Public debt rises by Ksh 19bn

Government borrowing in the financial markets has risen by Ksh 19.4billion since the beginning of the financial year as Treasury Permanent secretary Joseph Kinyua maintained that there is no cause for alarm.

Kinyua said that the Government does not expect to borrow from the domestic market as it it had realized a substantial increase in dividends paid by parastatals.

The amounts are below the target of Ksh 30 billion and this is the first half of the financial year. There is no possibility of further borrowing since the Government is expected to get double the amount of dividend from parastatals," Kinyua said adding that the latest government borrowing is within a comfortable range. According to the Central Bank of Kenya Monthly Economic Review, in the six months up to 12 January, 2006, the amount borrowed from the local financial markets stood Kshs 377.2 billion. At the end of last June, domestic debt totaled Ksh 357.8 billion.

The increase in debt is attributed to the Government decision to step up borrowing from the markets as it pursues an ambitious development and wage bill expansion.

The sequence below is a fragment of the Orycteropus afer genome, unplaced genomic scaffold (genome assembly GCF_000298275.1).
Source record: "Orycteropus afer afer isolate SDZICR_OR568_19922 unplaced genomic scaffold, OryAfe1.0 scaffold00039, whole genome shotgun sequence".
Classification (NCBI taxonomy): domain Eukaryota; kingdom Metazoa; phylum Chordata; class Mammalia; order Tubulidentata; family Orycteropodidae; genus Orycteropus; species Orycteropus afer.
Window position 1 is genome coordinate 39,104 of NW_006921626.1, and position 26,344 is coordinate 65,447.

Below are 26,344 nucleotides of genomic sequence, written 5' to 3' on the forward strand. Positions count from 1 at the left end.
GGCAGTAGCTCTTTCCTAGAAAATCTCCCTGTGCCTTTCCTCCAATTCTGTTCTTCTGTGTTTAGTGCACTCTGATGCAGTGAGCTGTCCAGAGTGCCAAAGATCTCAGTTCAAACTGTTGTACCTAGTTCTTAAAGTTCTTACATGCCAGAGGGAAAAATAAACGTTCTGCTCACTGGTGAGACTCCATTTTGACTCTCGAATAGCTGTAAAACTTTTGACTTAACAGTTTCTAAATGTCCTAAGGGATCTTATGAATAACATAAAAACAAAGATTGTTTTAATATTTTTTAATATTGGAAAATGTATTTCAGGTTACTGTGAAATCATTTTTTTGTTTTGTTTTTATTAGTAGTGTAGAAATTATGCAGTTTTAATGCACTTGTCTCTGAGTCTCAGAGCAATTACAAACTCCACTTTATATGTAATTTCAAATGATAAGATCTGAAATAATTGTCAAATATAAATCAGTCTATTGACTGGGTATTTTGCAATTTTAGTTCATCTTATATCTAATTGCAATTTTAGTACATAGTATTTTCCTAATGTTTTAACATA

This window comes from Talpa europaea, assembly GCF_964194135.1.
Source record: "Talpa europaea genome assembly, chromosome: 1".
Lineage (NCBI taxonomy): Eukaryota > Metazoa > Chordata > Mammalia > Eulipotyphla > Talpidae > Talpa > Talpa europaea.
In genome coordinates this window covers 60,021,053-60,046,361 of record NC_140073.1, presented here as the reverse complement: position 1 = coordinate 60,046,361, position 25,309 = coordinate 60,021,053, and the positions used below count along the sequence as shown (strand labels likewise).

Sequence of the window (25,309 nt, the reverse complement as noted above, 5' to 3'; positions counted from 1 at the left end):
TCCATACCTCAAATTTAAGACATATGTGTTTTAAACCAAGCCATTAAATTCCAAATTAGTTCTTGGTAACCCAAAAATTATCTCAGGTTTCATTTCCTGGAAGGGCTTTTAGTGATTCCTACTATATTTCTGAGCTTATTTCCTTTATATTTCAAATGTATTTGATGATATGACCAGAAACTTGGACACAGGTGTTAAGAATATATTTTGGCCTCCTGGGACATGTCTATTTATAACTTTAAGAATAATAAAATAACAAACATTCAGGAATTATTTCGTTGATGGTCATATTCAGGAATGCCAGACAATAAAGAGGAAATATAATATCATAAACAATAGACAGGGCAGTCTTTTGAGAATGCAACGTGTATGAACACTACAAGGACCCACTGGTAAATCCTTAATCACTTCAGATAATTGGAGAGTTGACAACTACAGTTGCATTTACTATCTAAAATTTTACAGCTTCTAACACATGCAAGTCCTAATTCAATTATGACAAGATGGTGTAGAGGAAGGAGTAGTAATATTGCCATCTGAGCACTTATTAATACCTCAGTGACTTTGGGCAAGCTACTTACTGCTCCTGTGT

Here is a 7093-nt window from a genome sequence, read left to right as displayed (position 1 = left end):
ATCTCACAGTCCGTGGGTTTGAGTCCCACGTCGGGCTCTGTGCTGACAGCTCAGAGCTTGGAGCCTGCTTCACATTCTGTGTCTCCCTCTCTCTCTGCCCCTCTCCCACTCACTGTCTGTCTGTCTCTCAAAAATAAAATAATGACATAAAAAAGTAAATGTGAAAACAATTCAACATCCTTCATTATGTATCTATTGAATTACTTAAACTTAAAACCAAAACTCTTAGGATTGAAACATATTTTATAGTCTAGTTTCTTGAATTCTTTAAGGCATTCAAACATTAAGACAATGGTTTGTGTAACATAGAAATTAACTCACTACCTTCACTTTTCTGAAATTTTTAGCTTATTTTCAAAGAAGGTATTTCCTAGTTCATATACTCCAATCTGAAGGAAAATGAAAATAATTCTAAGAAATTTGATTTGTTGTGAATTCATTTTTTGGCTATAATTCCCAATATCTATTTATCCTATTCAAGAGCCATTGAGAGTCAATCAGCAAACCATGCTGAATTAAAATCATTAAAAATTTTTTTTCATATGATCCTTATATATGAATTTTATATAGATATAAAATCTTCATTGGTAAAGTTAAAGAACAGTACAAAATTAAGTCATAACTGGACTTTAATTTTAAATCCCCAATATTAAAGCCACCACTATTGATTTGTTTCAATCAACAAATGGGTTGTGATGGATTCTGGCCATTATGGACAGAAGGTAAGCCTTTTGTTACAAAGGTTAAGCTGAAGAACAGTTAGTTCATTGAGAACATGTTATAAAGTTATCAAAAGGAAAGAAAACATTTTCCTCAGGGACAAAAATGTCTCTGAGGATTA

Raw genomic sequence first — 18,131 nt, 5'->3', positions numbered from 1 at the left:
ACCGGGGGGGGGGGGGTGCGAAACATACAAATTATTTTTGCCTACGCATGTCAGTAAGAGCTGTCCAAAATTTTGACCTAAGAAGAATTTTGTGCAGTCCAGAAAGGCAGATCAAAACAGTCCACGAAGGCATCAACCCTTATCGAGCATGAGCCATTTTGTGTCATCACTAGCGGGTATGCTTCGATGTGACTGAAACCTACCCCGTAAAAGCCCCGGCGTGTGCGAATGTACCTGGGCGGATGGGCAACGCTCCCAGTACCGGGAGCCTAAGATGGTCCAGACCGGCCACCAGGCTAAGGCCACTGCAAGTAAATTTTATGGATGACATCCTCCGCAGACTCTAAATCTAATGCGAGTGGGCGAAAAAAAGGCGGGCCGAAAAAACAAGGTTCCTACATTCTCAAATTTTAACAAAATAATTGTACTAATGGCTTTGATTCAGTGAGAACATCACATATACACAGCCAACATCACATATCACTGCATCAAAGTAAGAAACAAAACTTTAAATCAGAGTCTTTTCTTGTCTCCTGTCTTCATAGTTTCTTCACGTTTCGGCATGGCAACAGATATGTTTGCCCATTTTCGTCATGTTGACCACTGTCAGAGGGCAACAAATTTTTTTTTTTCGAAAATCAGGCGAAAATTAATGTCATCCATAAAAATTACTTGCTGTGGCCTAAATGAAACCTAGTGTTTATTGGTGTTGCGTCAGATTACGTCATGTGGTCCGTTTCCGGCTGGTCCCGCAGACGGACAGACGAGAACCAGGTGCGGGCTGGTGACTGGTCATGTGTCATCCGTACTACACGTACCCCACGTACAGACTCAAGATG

In simple terms, each Kenyan owes Ksh11,430.30 to the investors, who usually include commercial banks, insurers and pension funds. Over 70 per cent of this is not due at least for the next one year as it was borrowed in form of long-term bonds.

Including the external debt, the total public borrowing comes to Ksh799 billion, meaning every Kenyan has at least Ksh24,000 owed to creditors. The competition for borrowing by the Government in the market has been for years cited by experts as responsible for the relatively high interest rates leading to the crowding out of private sector from borrowing.

Bookmark the permalink.